This is a final version submitted for publication. Minor editorial changes may have subsequently been made.
The 15 percent rise in electricity prices foreshadowed by the Australian Energy Regulator for 2009 (SMH 29 November) comes on top of a 10 percent increase already approved by the Independent Pricing and Regulatory Tribunal (IPART) for 2009/10. These price increases will be just the beginning if the NSW government goes ahead with its plan to sell off retail electricity companies and lease the right to trade electricity generated by state-owned power plants.
The government plan has received the approval of the NSW ALP despite its past opposition to privatisation of electricity and indeed it may save jobs in the electricity generation sector. However it is bad news for household electricity consumers.
The Rees plan is for government-owned generators to sell electricity to private operators at a low set price that is supposed to cover the cost of producing the electricity. The private operators will then set out to get the highest price they can for the electricity on the National Electricity Market (the spot market) and there is plenty of evidence that companies selling electricity in this market manipulate the price so that it fluctuates from a reasonable $30/MWh all the way up to the current regulatory cap of $10,000/MWh.
When the spot market price is high, private operators will make big profits rather than the profits going to the government-owned generators as is now the case. Consistently high prices on the spot market will raise the price of electricity supply contracts and the private retail companies will pass these higher prices on to consumers with an extra margin to cover the risks that a volatile electricity market poses to those offering electricity via contracts.
If the spot market price is consistently low for a time, private retail companies will make big profits rather than consumers paying less for their electricity. Don’t imagine that the three electricity companies that already dominate the private retail sector outside of NSW go in for much competition on the basis of price.
What is more the spot market price will only fall substantially if there is an excess of generation capacity but the government is leaving it to the private sector to build any new capacity and it is not in the interests of private generating companies to build the excess capacity that will deny them high prices on the spot market.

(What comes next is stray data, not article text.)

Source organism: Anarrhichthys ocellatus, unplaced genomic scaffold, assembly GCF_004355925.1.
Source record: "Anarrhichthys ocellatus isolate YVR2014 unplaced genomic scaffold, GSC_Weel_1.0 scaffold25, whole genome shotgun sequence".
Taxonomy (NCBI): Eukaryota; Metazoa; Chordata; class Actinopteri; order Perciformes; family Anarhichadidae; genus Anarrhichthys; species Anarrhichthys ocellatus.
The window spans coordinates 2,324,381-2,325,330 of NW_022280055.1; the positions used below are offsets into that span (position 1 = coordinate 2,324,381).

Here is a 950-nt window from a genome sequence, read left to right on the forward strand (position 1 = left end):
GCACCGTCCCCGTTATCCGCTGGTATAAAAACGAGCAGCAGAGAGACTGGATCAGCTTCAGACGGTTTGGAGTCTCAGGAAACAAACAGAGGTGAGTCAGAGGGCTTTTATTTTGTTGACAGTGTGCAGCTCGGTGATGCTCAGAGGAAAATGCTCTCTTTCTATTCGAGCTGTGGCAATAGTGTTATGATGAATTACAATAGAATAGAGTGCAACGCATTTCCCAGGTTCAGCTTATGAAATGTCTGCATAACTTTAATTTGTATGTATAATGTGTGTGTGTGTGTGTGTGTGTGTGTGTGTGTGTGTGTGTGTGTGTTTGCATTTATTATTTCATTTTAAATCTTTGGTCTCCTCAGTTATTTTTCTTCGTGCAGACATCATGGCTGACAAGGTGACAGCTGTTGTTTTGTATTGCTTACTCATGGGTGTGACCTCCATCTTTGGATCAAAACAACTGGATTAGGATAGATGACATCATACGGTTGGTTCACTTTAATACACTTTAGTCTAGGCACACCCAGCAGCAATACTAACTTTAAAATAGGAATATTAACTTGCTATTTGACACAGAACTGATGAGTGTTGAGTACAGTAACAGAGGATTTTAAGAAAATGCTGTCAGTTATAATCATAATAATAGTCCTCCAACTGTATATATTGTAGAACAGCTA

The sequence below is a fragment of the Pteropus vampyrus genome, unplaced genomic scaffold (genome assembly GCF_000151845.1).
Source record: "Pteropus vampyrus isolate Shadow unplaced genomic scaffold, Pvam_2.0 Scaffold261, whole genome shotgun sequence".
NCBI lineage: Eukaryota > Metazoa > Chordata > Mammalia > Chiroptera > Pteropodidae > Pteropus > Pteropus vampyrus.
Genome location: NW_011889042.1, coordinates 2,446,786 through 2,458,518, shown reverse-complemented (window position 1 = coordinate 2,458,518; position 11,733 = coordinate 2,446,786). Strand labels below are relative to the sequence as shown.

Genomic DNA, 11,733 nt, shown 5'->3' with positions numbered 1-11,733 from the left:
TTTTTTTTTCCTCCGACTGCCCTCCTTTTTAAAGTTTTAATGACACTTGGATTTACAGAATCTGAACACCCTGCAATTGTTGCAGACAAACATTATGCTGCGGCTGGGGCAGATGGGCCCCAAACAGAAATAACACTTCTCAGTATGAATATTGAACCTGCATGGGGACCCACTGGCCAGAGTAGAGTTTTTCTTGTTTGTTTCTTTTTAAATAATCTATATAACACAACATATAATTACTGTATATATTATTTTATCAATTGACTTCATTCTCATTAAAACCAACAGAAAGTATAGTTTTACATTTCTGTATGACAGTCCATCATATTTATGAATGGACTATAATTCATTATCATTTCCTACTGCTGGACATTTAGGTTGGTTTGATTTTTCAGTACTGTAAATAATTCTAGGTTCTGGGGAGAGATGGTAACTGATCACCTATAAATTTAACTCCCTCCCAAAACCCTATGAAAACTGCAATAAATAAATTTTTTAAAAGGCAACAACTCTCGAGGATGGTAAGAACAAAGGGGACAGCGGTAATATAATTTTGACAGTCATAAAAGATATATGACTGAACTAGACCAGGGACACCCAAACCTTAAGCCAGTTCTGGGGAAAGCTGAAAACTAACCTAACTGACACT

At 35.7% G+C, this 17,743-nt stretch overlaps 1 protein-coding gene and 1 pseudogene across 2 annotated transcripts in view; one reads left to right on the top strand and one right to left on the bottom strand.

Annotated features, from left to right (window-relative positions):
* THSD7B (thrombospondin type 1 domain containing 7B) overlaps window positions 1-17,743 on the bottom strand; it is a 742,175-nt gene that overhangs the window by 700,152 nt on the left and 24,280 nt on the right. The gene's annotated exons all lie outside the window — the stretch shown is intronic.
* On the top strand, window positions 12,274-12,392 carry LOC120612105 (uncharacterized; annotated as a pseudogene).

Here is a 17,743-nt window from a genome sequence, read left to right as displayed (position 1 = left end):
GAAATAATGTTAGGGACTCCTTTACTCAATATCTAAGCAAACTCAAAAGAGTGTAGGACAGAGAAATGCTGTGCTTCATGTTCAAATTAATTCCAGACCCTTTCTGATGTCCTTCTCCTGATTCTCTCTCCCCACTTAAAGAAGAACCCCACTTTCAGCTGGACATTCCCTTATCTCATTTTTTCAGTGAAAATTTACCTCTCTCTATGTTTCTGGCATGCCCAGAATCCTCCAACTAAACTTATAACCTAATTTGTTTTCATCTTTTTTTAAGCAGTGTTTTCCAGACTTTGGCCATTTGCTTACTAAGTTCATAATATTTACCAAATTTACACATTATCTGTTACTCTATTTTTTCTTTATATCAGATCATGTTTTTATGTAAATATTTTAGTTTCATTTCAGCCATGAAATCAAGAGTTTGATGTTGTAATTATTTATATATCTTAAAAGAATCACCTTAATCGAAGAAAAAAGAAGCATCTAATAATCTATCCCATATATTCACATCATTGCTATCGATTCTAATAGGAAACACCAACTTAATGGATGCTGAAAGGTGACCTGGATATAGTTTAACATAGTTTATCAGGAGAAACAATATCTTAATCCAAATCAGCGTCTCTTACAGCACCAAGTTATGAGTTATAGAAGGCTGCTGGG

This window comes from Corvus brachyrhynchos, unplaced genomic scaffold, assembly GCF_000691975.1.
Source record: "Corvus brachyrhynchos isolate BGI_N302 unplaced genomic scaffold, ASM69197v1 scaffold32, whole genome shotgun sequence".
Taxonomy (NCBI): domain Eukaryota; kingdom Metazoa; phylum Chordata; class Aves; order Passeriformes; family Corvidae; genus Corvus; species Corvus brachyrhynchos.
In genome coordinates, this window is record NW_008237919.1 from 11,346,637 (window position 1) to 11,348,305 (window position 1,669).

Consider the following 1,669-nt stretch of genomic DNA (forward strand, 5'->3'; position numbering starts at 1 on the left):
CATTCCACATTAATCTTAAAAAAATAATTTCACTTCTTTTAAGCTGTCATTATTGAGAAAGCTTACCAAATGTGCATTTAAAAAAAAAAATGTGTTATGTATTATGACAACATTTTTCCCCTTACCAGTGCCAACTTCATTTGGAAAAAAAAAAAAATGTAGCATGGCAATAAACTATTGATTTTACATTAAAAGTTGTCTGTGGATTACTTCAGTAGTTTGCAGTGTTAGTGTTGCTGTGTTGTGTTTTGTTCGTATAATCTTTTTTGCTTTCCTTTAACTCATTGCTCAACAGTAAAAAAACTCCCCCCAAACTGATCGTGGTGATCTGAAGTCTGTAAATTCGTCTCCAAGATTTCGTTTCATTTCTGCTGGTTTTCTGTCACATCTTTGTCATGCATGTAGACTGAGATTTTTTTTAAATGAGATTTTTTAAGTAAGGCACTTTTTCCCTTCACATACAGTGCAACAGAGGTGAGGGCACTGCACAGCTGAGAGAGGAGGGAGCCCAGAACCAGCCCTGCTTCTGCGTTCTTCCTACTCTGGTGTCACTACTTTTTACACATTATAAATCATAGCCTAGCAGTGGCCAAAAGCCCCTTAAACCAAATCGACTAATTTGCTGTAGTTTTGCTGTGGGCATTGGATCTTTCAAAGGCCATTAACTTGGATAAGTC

The government wants to reduce its exposure to the risks associated with the electricity spot market. It was able to do this when it owned both generators and retailers but if it sells off the retailers and keeps ownership of the generators it wouldn’t be able to balance the risks. Private electricity companies can do this by being vertically integrated, that is, by owning generators and retailers. In this way when spot prices are high their generators make big profits and when spot prices are low their retailers make big profits.
Instead the NSW government is about to lose its ability to make profits either from high prices or from low prices and the risk, rather than being transferred to the private sector, will be paid for by consumers through higher prices.
The government claims that retail electricity prices will be regulated by the IPART for a few years to protect consumers. But bear in mind that IPART has already approved substantial annual electricity price rises in preparation for privatisation. One reason IPART gives for the price increases is that “retail prices need to be sufficient to recover the costs incurred in selling electricity in a competitive market, and to compensate retailers for the risks that they face” with extra profit margin.
Despite this inclusion of compensation for risks associated with the fluctuating spot price, IPART has included provision for reviews so that electricity prices can be raised even more if wholesale prices go up more than expected: “These reviews are intended to explicitly address the risk of significant changes in the wholesale price of electricity”. So much for consumer protection!
Once ratepayers just paid for the actual cost of electricity supply. Now, in the name of ‘competition’ and ‘efficiency’, electricity prices must also cover the profits of several layers of private companies on the route from generating plant to household, as well as the risks that are associated with volatile electricity markets.
By leasing the electricity trading rights but retaining ownership of the generators, the NSW government is protecting itself from political risk not financial risk. It wants to be able to disassociate itself from the inevitable electricity price rises that retail privatisation will bring and also make peace within the ALP by retaining electricity assets. But you can be sure that the consumer will pay dearly for the government’s cowardice in this matter.